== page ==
Stopping the Spread of Colon Cancer – Hope in Treatment
Whenever you have been diagnosed with colon cancer your physician will wish to order various examinations and tests to check the degree or what they call the “stage” that it has progressed to. Naturally, as with any cancer, the earlier it’s discovered the less problematic it will be to treat. Your medical prognosis will depend upon factors such as whether the cancer is in the lining interior of the colon, or has disseminated throughout the body and into additional organs.
Your doctor will additionally base your medical prognosis upon whether or not the cancer has caused a blockage in your intestines. Your physician will also wish to order assorted blood tests to check blood levels of a specific factor. This factor shows up in your bloodstream at distinguishable levels dependent on how far the cancer has progressed. So before advocating any type of treatment your physician will rely to a great extent on your generalized health, whether the cancer has recurred, and what degree the cancer has progressed to.
Staging is what physicians refer to when the examinations that are carried out to find out the degree that cancer has progressed to. You can anticipate the physician to perform a CAT scan, which has a look at the interior of the body by taking pictures and in a few cases they’ll likewise inject a dye to see the interior organs more clearly. The doctor will in all probability also will like to perform a lymph node biopsy. This biopsy removes a few of the malignant cells and they are then viewed under a microscope. Additionally, expect a complete blood count (CBC) to be performed. This will give the physician a great deal of very important information regarding your white and red blood cells and platelets. It also shows to the doctor the levels of CEA that reside in your bloodstream. CEA is discharged into your bloodstream from malignant cells just as well as from normal cells, however, if higher amounts than normal of CEA are found, the doctor can arrive at additional conclusions supported by that information.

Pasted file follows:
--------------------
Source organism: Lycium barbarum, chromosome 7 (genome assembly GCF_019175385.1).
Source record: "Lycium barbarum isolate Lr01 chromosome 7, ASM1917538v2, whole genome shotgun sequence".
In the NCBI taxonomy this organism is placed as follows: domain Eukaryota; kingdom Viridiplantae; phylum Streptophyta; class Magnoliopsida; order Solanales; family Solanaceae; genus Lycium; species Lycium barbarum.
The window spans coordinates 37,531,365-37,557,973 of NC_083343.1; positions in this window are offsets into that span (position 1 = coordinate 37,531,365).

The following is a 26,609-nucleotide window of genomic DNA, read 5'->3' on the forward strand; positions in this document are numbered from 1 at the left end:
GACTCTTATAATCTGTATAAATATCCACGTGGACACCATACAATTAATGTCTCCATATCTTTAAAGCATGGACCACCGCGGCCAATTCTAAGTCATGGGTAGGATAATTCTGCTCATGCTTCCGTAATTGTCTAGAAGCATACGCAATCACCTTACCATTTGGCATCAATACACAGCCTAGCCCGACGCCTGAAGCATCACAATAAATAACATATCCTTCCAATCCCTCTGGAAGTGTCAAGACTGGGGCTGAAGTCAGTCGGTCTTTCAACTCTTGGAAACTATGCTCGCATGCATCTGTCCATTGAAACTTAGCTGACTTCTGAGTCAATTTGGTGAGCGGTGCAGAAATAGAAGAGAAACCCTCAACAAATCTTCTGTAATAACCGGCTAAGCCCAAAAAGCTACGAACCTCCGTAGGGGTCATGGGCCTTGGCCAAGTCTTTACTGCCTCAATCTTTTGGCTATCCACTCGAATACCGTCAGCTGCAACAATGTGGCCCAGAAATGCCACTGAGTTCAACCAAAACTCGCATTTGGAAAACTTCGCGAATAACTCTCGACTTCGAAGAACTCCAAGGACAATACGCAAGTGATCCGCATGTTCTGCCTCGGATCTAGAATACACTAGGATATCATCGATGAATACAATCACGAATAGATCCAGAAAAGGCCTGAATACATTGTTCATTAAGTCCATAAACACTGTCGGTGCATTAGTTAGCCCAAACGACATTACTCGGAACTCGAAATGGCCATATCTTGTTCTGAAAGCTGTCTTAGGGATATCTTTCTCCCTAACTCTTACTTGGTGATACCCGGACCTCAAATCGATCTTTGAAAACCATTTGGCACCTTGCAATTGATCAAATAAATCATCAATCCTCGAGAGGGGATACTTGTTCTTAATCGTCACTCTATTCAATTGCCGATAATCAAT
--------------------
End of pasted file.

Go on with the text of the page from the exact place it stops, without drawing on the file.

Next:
A magnetic resonance imaging (MRI) will in all likelihood be performed so that all of the cancerous cells may be viewed. A chest x-ray perhaps will be done to see the organs and bones within the chest cavity. Surgery might likewise be scheduled to remove any neoplasms that may be present. These are each required tests that have to be performed so your doctor can fully realize the maturation of the colon cancer and address it to the fullest of his ability.